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Wednesday, September 25, 2013

One Problem with Culture Wars

for reference

I heard about the sports announcer (Craig James) losing his job at Fox Sport for "socially conservative " comments he made while running for Texas' Senate. Most articles are saying the same thing. The justification seems to be that the HR Department would not allow someone to say such things... Nothing implies he was fired for his performance. This raises the question, for those of us who do not believe in same sex marriage, is this part of a trajectory toward criminalization of our view point? [In fairness it wasn't that long ago that the same man, if homosexual, would have lost his job for that reason. People hid their sexual identity for that reason. Now traditional beliefs are under fire. People grousing about 'persecution' need to see it cuts both ways. That is the problem with culture wars: winners win and losers lose.]

With that in mind, reading 1 Corinthians 5:9-6:8 this morning was a real interesting meditation. Paul's words are a reminder, for a Christian, of a wider swath of offenses for which we are to "be guilty." Paul begins by reviewing a statement he had made earlier. (I wrote to you in my letter not to associate with sexually immoral persons. The Greek word is pornos (where we get "pornography") and according to Strongs' refers to male prostitution of any illicit sexual activity, i.e. fornication. So Paul said to exclude such folks from your circle.)

The obvious problem with this statement required that Paul explain further in this follow up letter. Obviously, he says, I do not mean 'anyone' who does such things because to do that you would "need to go outside the world." No, what Paul meant was anyone who claims to be a Christian (literally "adelphos onomazomenos" or "those being called brothers"). He says do not associate, do not even eat with them. Many Christians, who generally share Mr. James perspective, would say that 1 Corinthians 5 is a reason to break communion over the issue of gay marriage.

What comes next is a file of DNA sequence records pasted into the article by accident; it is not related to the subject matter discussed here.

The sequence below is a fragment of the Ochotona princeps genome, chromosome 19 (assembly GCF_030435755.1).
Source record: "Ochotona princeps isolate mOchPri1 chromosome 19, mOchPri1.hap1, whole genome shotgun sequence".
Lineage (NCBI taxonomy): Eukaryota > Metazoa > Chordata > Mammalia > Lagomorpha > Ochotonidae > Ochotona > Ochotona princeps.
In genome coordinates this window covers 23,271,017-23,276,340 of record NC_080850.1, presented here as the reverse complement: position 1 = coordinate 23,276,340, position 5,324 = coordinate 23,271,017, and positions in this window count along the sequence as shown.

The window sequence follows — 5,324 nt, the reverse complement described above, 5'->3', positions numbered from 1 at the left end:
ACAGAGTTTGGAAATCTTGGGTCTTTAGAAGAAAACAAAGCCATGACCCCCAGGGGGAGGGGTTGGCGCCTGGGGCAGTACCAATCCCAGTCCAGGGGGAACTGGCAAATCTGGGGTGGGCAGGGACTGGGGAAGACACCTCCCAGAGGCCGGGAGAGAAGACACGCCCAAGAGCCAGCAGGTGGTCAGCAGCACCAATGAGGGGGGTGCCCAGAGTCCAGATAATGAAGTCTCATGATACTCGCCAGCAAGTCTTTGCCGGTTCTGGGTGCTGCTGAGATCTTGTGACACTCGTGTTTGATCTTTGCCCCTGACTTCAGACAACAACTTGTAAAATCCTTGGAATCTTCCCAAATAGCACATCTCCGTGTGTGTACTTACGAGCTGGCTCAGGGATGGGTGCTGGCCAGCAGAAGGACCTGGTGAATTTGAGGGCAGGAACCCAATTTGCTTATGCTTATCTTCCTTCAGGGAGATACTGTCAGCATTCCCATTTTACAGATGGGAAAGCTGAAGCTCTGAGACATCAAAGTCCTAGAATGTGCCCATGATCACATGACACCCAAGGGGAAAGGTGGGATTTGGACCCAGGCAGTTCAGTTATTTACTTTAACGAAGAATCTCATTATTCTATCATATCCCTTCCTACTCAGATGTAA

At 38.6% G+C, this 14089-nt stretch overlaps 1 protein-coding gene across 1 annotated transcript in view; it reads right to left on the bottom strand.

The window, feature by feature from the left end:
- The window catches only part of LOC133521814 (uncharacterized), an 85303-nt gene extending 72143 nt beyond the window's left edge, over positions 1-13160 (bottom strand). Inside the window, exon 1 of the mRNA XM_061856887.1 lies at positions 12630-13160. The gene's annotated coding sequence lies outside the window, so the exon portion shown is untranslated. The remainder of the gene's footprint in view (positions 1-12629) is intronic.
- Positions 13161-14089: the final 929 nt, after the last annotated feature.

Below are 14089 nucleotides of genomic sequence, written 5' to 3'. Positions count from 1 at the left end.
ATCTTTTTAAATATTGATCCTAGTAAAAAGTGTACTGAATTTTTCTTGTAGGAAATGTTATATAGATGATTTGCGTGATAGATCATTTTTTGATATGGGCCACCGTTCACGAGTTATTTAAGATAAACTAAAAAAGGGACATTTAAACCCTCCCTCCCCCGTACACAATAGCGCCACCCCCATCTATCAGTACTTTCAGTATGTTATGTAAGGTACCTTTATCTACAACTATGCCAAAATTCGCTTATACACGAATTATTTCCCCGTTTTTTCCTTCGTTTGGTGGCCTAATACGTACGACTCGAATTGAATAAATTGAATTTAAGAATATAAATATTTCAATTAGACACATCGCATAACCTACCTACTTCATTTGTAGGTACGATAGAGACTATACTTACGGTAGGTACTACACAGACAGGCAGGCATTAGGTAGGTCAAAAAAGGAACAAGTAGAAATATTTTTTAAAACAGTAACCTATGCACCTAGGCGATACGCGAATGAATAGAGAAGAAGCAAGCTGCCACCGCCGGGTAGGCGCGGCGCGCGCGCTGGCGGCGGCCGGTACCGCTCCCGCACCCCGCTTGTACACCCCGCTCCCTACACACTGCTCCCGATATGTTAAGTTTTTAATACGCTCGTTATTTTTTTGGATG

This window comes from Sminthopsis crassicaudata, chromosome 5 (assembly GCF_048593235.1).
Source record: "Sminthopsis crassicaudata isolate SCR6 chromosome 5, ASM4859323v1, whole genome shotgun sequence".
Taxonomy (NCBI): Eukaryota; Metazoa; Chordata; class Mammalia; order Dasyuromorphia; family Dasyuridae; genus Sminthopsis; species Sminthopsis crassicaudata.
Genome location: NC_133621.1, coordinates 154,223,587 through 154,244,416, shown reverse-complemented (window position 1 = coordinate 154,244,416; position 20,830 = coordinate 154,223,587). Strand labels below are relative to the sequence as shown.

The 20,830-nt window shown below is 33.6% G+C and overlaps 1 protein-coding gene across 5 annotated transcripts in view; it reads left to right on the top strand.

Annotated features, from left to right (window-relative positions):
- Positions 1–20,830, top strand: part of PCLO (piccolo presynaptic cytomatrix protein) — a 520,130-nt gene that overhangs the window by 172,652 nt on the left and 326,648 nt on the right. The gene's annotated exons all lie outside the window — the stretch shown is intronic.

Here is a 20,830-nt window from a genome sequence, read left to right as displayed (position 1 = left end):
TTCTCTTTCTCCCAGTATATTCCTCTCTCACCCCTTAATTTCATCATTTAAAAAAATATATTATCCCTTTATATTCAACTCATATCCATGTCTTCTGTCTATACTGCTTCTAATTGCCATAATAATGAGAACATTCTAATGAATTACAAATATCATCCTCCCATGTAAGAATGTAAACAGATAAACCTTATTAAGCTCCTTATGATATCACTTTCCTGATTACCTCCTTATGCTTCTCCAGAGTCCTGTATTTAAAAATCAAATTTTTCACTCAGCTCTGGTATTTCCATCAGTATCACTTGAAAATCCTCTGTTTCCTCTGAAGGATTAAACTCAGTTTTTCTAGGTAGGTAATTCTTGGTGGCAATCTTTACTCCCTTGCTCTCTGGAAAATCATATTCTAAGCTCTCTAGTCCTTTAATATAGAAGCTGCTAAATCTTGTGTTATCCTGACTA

Now comes the ironic twist. While I do not support the idea of gay marriage and while I support the traditional understanding of marriage, I do not advocate not associating with them. Here is why, Paul does not make his statement in isolation. It is, rather, part of a series. Look what else is included:

  • Greedy (pleonektes--those who want more) Actually, in the Bible this is a much more grave sin and it receives far harsher consideration. That most Americans (including American Christians) have a disordered appetite for wealth and  "stuff" is easily overlooked. If churches exiled every greedy member we would see a dramatic decline in attendance. 
  • Intoxicated (methos--drunkard). While some churches disdain alcohol, others are more comfortable with it. My guess is those who abuse alcohol are challenged about this.
  • robbers (harpax--rapacious, ravenous, swindler) is probably more tricky. It is really about ripping people off rather than a strong arm robbery. This is a huge issue in the Bible. Many upstanding citizens are actually doing this regularly. How much ruckus is kicked up in "traditional values" circles on this one?
  • Reviler (loidoros-- railer)  To revile is to use abusive language but I had to look up 'railer.' It is a person who expresses objection s or criticism in bitter, harsh or abusive language. Think about that for a moment. Think of the language used in discussions of gay marriage, for example.
  • idolator. This one is less tricky. We do not worship idols (literally) although technically we probably do create 'idols' of a sort of all manner of things (including family, job and favorite sports &/or team).
The dilemma is how to be consistent and fair. My guess is Mr. James was not gravely concerned about the over-focus on sports, in particular football. My guess is lots of well-to-do people with whom he associates use their position and power to advantage themselves in dealing with others. I also bet that there is plenty of greed in sports. Excessive drinking at football games???? People speaking harshly toward others (like opposing teams or referees)?

That is the problem of getting holy. It is the challenge of taking a stand. We can get pulled into "teams" on a debate and cherry pick our favorite sin on the list to rail about (and ignore others). Oops, railing would be on the list. See I am doing it too.

I am greatly concerned with the injustices against traditional beliefs. I have spoken about this many times before. I also see the past unfairness done in the name of traditional beliefs. Even so, if I want to speak out I need to be consistent myself. I think Paul's words are very hard indeed. It shows how seriously the early church took holiness. But Paul did not advocate focusing on just one sin on the list. That is something which the culture warriors love to do. If we shift the focus from argumentation to sincerely seeking the Lord then perhaps we will receive the wisdom to understand the words of Paul and implement them in a loving, just and faithful way. 

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